12. A two-phase, water based aerosol space spray comprising between 8.5 and 18% hydrocarbon propellant, an organic solvent, and these along with water, functional ingredients, and emulsifiers.

13. The spray of claim 12, wherein the functional ingredients include perfume oil.

14. A system for dispensing a product in an aerosol spray, comprising: a sealed can for the spray, a valve on the can operable for dispensing a spray from contents in the can and the contents in the can being comprised of the aerosol space spray of claim 1.

15. The system of claim 14, wherein the valve in the can is without a vapor tap.

16. The system of claim 15, further comprising a mechanical break up button for the spray and located at the valve.



This is a continuation of U.S. Provisional Patent Application Ser. No. 60/483,673, filed Jun. 30, 2003 in the name of Chung Han Kim and entitled REDUCED VOC 2 PHASE AEROSOL PRODUCTS.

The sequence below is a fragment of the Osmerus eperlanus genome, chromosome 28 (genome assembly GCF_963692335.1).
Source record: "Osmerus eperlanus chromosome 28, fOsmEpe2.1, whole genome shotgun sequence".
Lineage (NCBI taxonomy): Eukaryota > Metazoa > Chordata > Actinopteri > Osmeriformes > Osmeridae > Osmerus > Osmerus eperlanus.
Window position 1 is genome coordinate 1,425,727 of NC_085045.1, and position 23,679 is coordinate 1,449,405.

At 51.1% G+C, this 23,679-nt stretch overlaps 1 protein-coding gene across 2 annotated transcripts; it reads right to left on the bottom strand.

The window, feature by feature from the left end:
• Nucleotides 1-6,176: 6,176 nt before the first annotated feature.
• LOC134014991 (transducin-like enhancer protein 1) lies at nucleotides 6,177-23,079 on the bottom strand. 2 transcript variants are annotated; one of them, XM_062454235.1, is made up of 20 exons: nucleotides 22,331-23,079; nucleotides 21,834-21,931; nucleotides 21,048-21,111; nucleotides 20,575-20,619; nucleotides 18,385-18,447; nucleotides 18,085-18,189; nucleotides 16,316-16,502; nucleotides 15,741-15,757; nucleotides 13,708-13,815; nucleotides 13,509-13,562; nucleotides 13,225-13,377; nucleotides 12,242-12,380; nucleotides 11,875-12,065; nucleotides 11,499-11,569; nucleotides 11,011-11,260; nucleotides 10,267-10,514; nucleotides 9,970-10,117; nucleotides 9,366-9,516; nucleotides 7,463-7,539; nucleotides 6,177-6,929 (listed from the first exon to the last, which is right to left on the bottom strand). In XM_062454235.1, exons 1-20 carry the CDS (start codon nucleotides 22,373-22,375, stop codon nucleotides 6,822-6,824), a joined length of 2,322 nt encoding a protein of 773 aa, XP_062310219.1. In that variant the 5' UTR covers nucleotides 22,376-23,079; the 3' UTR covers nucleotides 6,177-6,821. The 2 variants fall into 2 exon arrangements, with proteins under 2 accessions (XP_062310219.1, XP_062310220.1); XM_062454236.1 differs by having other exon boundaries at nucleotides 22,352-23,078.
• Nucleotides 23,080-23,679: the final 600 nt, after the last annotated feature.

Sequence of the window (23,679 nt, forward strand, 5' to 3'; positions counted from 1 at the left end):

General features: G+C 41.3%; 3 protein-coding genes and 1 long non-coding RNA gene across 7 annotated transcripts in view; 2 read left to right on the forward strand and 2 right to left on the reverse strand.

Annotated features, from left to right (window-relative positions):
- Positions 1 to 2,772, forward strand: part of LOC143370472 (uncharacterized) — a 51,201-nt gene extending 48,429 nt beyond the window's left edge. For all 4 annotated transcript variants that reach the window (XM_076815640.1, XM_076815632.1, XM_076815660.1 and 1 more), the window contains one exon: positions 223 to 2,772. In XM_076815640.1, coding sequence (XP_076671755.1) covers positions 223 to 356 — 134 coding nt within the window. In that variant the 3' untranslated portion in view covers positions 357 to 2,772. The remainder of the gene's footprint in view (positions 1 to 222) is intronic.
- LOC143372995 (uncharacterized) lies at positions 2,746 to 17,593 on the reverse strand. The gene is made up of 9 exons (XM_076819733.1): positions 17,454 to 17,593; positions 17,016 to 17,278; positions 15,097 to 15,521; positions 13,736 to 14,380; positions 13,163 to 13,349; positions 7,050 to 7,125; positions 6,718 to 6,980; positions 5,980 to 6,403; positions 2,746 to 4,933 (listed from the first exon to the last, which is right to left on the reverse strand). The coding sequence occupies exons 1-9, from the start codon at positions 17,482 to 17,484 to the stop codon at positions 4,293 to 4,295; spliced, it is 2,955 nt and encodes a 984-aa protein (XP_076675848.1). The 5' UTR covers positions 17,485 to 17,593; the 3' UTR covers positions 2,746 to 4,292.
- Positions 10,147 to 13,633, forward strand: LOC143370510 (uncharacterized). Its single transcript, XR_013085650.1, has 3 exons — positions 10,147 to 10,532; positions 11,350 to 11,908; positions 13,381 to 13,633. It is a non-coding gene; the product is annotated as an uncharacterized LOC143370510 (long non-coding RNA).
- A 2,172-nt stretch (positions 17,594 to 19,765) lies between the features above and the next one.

Many water based aerosol space sprays are made with hydrocarbon propellants. These propellants are not miscible with water and float on top of the aqueous layer. These aerosol space sprays are commonly referred to as two-phase aerosol systems. Emulsifiers (surfactants) are usually used in these systems. Shaking the can forms a short-lived emulsion.

Aqueous two-phase emulsions are more difficult to atomize than most homogenous (single-phase) systems commonly used in aerosols. For this reason two-phase systems require a vapor tap valve to provide an acceptable level of atomization. Propellant vapors are drawn through the vapor tap orifice in the valve body and are mixed with the liquid in the valve and button to produce a finely atomized spray. When needed, a mechanical break-up button may additionally be used to provide even finer atomization.